The Pittsburgh Penguins and Kris Letang agreed to what is expected to be an eight-year, $58 million contract on Sunday, according to RDS’ Renaud Lavoie. ESPN’s Pierre LeBrun notes that it isn’t official yet, though.
The potential pact carries a salary cap hit of $7.25 million. Much like Evgeni Malkin, his deal will expire after the 2021-22 season.
The deal includes a limited no-trade clause. He can list up to 15 teams he’d accept a trade to (perhaps the Toronto Maple Leafs are on that list?).
This comes on the heels of news that the team took a “step forward” in its talks with the 26-year-old defenseman’s agent on Saturday night. That step now looks more like a giant leap.
Earlier this week, it was reported that Letang turned down an eight-year, $54 million offer. Apparently he wanted a deal that echoes his jersey number like Sidney Crosby’s?
ESPN’s Pierre LeBrun reports that the Penguins chose this eight-year deal at $7.25 million per campaign over a four-year one that would pay an average of $7.5 million in each season.
Pens GM Ray Shero answered his biggest remaining question, yet he faces several significant ones, including the big picture issue of how he’ll surround such an expensive core with supporting talent. Starting in the 2014-15 season, the combined cap hit for Malkin, Crosby and Letang will be a whopping $25.45 million.
Taking Letang out of the trading mix would also substantially increase the value of potential bargaining chip defensemen on draft day.
Fighting is down more or less across the board in the NHL, but the Tampa Bay Lightning might be the franchise least interested in dropping the gloves.
Ryan Callahan vs. Kyle Okposo already has some name recognition to it, yet it gets some bonus points for being the Bolts’ first fighting major of 2015-16.
It … probably loses those bonus points in being run-of-the-mill.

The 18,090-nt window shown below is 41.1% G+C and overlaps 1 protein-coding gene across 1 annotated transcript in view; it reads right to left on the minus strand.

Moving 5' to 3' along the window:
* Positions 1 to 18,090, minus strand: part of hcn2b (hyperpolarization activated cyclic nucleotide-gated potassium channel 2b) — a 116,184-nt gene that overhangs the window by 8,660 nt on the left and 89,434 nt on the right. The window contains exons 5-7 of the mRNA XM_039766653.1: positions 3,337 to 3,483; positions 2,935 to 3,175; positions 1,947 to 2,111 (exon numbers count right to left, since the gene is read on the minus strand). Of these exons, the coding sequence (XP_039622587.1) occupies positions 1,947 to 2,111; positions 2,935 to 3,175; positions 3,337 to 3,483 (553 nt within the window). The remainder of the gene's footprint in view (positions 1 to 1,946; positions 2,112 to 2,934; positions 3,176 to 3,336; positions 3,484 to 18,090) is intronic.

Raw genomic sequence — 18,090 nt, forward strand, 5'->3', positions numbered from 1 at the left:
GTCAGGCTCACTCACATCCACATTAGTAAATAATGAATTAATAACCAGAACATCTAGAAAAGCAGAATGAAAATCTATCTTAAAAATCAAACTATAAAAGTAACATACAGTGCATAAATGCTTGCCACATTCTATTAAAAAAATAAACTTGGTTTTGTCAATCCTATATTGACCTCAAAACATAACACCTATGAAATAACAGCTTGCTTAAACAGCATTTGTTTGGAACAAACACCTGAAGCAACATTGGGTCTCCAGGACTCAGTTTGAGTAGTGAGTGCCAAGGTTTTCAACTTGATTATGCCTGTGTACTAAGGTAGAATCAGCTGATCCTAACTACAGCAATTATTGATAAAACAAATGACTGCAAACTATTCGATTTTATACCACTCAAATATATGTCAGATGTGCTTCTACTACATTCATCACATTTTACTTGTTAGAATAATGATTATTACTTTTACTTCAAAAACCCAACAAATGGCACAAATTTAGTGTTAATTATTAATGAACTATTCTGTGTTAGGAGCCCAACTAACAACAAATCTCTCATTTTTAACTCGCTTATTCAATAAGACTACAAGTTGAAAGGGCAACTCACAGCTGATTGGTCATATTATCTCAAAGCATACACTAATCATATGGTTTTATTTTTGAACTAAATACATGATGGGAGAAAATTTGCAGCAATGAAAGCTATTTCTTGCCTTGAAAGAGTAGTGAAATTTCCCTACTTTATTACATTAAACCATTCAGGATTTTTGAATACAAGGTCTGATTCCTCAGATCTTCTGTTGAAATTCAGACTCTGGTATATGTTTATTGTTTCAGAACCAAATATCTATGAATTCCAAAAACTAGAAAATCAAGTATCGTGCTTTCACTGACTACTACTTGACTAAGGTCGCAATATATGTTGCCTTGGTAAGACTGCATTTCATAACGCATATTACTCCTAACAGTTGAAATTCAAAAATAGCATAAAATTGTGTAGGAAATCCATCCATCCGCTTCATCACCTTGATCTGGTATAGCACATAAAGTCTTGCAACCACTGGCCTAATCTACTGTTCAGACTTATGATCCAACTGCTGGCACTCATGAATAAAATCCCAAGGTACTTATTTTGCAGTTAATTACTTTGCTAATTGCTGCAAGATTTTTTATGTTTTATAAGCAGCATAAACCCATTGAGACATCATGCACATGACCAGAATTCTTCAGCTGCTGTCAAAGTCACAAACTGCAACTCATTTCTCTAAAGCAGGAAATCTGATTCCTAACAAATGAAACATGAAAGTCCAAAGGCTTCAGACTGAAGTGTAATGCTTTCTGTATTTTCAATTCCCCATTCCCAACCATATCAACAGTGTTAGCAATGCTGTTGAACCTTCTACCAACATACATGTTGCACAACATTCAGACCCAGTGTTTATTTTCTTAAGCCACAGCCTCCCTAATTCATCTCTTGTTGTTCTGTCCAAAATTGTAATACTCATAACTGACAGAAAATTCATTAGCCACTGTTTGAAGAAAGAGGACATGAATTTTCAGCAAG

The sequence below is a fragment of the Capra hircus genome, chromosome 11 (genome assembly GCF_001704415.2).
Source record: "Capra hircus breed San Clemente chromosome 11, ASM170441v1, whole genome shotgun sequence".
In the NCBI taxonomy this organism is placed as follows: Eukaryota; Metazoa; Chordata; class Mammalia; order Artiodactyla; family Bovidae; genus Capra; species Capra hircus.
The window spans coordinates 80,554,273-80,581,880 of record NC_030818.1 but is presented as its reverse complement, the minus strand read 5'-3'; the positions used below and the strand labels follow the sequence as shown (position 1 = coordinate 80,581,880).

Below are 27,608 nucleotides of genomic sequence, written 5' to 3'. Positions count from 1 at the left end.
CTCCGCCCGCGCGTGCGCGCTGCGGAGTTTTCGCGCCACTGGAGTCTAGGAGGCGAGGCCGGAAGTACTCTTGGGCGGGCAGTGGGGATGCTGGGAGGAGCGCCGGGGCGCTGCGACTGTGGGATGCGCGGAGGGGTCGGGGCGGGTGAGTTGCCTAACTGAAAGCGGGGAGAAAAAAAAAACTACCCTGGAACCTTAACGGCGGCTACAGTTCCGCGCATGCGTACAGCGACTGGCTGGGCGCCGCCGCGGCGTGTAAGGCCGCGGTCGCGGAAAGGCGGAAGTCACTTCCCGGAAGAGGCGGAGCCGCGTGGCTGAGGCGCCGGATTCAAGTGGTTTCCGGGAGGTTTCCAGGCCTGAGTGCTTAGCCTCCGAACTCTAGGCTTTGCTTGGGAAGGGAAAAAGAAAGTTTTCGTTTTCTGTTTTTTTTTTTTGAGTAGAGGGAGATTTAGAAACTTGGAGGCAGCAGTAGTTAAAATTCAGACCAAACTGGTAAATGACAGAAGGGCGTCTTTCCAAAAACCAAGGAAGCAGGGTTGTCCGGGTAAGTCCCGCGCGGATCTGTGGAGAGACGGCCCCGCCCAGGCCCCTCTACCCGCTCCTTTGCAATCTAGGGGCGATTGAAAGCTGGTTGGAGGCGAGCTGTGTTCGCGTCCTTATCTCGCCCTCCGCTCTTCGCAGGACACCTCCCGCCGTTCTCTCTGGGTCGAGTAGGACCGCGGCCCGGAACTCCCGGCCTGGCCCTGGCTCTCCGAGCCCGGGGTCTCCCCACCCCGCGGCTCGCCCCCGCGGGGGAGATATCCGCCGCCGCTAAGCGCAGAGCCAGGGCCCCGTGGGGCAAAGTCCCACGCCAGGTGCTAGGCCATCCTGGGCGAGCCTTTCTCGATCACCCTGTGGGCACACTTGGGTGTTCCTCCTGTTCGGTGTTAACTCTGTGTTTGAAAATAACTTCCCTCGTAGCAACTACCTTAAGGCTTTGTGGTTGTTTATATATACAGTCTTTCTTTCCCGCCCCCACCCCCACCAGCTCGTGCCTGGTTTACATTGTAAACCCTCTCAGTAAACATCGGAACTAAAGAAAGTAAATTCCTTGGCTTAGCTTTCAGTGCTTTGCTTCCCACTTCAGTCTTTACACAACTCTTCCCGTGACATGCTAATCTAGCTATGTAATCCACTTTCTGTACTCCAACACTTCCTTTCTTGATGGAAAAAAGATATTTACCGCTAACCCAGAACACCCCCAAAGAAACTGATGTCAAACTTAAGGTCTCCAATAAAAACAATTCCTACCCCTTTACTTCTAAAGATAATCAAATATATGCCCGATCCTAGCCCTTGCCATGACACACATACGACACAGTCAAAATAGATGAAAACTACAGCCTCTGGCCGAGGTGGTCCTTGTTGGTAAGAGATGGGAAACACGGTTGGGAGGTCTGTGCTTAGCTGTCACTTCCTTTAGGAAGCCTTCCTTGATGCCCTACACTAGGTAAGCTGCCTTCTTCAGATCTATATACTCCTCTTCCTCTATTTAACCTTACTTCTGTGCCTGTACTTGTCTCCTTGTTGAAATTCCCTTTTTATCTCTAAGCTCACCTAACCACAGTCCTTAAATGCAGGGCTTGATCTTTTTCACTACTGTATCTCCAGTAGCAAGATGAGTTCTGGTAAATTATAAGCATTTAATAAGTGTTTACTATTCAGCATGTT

Hey, be fair; the Lightning are clearly out of practice.
It must be a helpless feeling to sit idly by while your team continues to flail, but such emotions are what opposing GMs love to prey on.
Edmonton Oilers GM Peter Chiarelli hasn’t been around through much of the suffering for this hapless franchise, yet that doesn’t mean he’s immune to the calls for improvement. To his credit, he’s not buckling under that pressure.
You can see and hear his full comments below:
If you don’t feel like playing the video, the message is simple enough.
Chiarelli isn’t happy with Edmonton’s record – he hasn’t “seen progression” in ways that he was expecting, but again … he doesn’t want to force moves.
Long story short, he can “sleep at night,” even if he’s disappointed.
Is he right to take a relaxed approach, though? Maybe it’s time to blow up a part of what isn’t working? Have some fun armchair GM’ing on this one.
It’s been a good few days to be a fan of the Philadelphia Flyers, as their team delivered not once, but twice during Thanksgiving weekend.
The Flyers picked up a 3-2 OT win over the Predators on Friday before shutting out the New York Rangers, 3-0, on Saturday.
It was a good afternoon for three players in particular.
Both Wayne Simmonds and Sean Couturier ended long scoring slumps.
Simmonds’ two goals were his first in seven games, while Couturier scored for the first time in his last 13 contests.
Goaltender Steve Mason also had a solid outing against the Rangers.
The 27-year-old turned aside all 24 shots he faced including this great save on Dominic Moore:
The Flyers lost defenseman Nick Schultz to an upper-body injury in the first period after he took a big hit from Dylan McIlrath.
Luke Schenn defended his fallen teammate by dropping the gloves with McIlrath, which didn’t go unnoticed by his teammates.
The Rangers are now on a season-high three-game losing streak. Their lack of effort has to be concerning for their head coach Alain Vigneault.
The Flyers outshot the Rangers 30-14 over the final 40 minutes.
It looks like the injury bug has taken another chunk out of the Philadelphia Flyers.
The Flyers, who are already without Mark Streit, Ryan White and R.J. Umberger, have now lost Nick Schultz to injury.
Schultz left Saturday’s game against the Rangers in the first period after taking a hit from Rangers defenseman Dylan McIlrath.
Luke Schenn went after McIlrath right after he delivered the hit and both players dropped the gloves.
Schultz did not return.
You can watch the entire sequence by clicking on the video at the top of the page.
The 33-year-old has just one assist in 23 games, but he leads the Flyers in blocked shots with 54.